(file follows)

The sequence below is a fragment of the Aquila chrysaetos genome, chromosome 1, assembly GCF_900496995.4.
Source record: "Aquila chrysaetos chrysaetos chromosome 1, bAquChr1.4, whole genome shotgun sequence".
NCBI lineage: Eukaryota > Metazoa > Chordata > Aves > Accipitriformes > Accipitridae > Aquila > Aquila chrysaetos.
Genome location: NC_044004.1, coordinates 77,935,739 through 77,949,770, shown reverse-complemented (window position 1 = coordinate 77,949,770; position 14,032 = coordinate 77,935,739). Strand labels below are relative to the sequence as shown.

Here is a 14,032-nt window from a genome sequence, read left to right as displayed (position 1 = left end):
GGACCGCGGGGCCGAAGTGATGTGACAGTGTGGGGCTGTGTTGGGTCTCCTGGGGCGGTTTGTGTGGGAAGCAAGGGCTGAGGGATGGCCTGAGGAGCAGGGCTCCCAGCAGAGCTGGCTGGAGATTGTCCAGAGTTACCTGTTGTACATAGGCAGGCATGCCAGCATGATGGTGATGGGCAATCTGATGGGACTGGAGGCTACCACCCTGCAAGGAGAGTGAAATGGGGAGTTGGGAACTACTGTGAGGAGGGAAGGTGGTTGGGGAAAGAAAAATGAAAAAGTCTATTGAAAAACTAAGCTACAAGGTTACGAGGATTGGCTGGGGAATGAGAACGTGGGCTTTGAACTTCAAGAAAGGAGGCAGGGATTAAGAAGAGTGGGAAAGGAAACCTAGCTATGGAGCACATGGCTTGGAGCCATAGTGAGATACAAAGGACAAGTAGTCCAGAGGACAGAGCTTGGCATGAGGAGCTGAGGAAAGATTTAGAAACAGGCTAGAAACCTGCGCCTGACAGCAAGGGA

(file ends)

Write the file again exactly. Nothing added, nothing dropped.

The sequence below is a fragment of the Aquila chrysaetos genome, chromosome 1, assembly GCF_900496995.4.
Source record: "Aquila chrysaetos chrysaetos chromosome 1, bAquChr1.4, whole genome shotgun sequence".
NCBI lineage: Eukaryota > Metazoa > Chordata > Aves > Accipitriformes > Accipitridae > Aquila > Aquila chrysaetos.
Genome location: NC_044004.1, coordinates 77,935,739 through 77,949,770, shown reverse-complemented (window position 1 = coordinate 77,949,770; position 14,032 = coordinate 77,935,739). Strand labels below are relative to the sequence as shown.

Here is a 14,032-nt window from a genome sequence, read left to right as displayed (position 1 = left end):
GGACCGCGGGGCCGAAGTGATGTGACAGTGTGGGGCTGTGTTGGGTCTCCTGGGGCGGTTTGTGTGGGAAGCAAGGGCTGAGGGATGGCCTGAGGAGCAGGGCTCCCAGCAGAGCTGGCTGGAGATTGTCCAGAGTTACCTGTTGTACATAGGCAGGCATGCCAGCATGATGGTGATGGGCAATCTGATGGGACTGGAGGCTACCACCCTGCAAGGAGAGTGAAATGGGGAGTTGGGAACTACTGTGAGGAGGGAAGGTGGTTGGGGAAAGAAAAATGAAAAAGTCTATTGAAAAACTAAGCTACAAGGTTACGAGGATTGGCTGGGGAATGAGAACGTGGGCTTTGAACTTCAAGAAAGGAGGCAGGGATTAAGAAGAGTGGGAAAGGAAACCTAGCTATGGAGCACATGGCTTGGAGCCATAGTGAGATACAAAGGACAAGTAGTCCAGAGGACAGAGCTTGGCATGAGGAGCTGAGGAAAGATTTAGAAACAGGCTAGAAACCTGCGCCTGACAGCAAGGGA